Three years after its theatrical release, 2017’s Wonder Woman remains one of the best entries in the DCEU. Perfectly capturing the spirit of Wonder Woman, the film is a testament to how good the DCEU can be when it allows itself to take risks and tell character-based stories. So, naturally, anticipation and expectations were high for Gal Gadot and director Patty Jenkins’ return to the character. Now, after numerous delays (some pandemic related, some not), a sequel, Wonder Woman 1984, is finally out. And it’s good. While having a couple of underbaked character arcs, running a bit too long, and being light on action, Wonder Woman 1984 is a marvelous return to the world of Wonder Woman. It’s buoyed by gorgeous visuals and even better performance and is sure to delight fans old and new. (4 out of 5 wands.)
(NOTE: There are mild spoilers for Wonder Woman 1984. Read at your own risk.)
Wonder Woman 1984 (written by Patty Jenkins, Geoff Johns, and David Callaham; directed by Patty Jenkins)
Diana Prince (Gal Gadot) lives quietly among mortals in the vibrant, sleek 1980s — an era of excess driven by the pursuit of having it all. Though she’s come into her full powers, she maintains a low profile by curating ancient artifacts, and only performing heroic acts incognito. But soon, Diana will have to muster all of her strength, wisdom and courage as she finds herself squaring off against Maxwell Lord (Pedro Pascal) and the Cheetah (Kristen Wiig), a villainess who possesses superhuman strength and agility.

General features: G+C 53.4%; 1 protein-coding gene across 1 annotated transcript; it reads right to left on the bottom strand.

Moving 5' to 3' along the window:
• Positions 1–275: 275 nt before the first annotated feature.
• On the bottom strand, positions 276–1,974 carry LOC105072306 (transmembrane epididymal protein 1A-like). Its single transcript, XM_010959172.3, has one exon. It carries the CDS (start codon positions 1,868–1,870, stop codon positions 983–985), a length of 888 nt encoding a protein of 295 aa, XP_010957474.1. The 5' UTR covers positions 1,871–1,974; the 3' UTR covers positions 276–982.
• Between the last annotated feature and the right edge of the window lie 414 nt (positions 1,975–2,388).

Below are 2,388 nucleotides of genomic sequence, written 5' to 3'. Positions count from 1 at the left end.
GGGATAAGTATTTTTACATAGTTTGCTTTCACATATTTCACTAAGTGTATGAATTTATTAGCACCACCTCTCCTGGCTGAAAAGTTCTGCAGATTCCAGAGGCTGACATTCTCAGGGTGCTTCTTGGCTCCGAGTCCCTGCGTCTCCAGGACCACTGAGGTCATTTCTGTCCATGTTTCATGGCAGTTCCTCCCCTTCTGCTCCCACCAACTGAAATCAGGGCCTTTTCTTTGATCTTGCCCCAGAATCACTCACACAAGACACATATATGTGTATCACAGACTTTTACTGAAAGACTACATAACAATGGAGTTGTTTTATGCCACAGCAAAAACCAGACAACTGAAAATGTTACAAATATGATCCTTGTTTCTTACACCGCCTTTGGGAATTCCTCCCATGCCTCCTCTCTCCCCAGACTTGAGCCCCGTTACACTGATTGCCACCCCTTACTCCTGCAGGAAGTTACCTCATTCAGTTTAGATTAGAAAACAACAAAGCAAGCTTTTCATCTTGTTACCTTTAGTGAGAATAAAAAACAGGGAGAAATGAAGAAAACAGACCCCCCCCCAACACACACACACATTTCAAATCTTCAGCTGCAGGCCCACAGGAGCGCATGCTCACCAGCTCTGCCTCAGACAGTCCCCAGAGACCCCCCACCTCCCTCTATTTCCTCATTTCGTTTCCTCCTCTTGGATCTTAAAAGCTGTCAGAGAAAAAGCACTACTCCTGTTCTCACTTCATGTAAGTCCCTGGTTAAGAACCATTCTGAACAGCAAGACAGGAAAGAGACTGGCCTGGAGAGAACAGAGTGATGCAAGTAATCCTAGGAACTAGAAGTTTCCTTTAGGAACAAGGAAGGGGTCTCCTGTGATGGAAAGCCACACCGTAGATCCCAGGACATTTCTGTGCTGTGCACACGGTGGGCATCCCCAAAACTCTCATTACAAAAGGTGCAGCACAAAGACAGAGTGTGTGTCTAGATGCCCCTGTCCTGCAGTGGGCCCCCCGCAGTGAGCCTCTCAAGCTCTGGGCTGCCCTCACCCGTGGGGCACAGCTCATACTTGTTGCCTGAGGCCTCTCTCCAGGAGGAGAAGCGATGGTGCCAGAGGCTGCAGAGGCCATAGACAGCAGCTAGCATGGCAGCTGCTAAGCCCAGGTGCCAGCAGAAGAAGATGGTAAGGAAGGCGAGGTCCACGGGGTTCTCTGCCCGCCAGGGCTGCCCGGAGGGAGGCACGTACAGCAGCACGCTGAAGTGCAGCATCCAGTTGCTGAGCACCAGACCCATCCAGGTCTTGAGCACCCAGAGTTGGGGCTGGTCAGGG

Picking up sixty-six years after the previous film, Wonder Woman 1984 finds Diana Prince (aka Wonder Woman) working out of the Smithsonian Museum in Washington, D.C. while secretly fighting crime as Wonder Woman. In all facets of her life, Diana tries to keep a low profile. That is until she meets Dr. Barbara Minevera (Kristen Wiig), a new hire at the Smithsonian who has been tasked with helping the FBI identify some mysterious stolen jewels and stones that were recovered in a mall heist foiled by Wonder Woman. Diana and Barbara form a quick friendship as they focus their attention on one specific unidentifiable stone—the Dreamstone. The stone claims to grant wishes to those who would wish upon it. Naturally, Diana and Barbara both make a wish—though neither of them expects their wishes to come true. Also seeking the Dreamstone is Maxwell Lord (Pedro Pascal), a television personality and oil tycoon who strikes up a friendship with Barbara to get closer to the stone. Of course, he eventually obtains the Dreamstone and all hell breaks loose.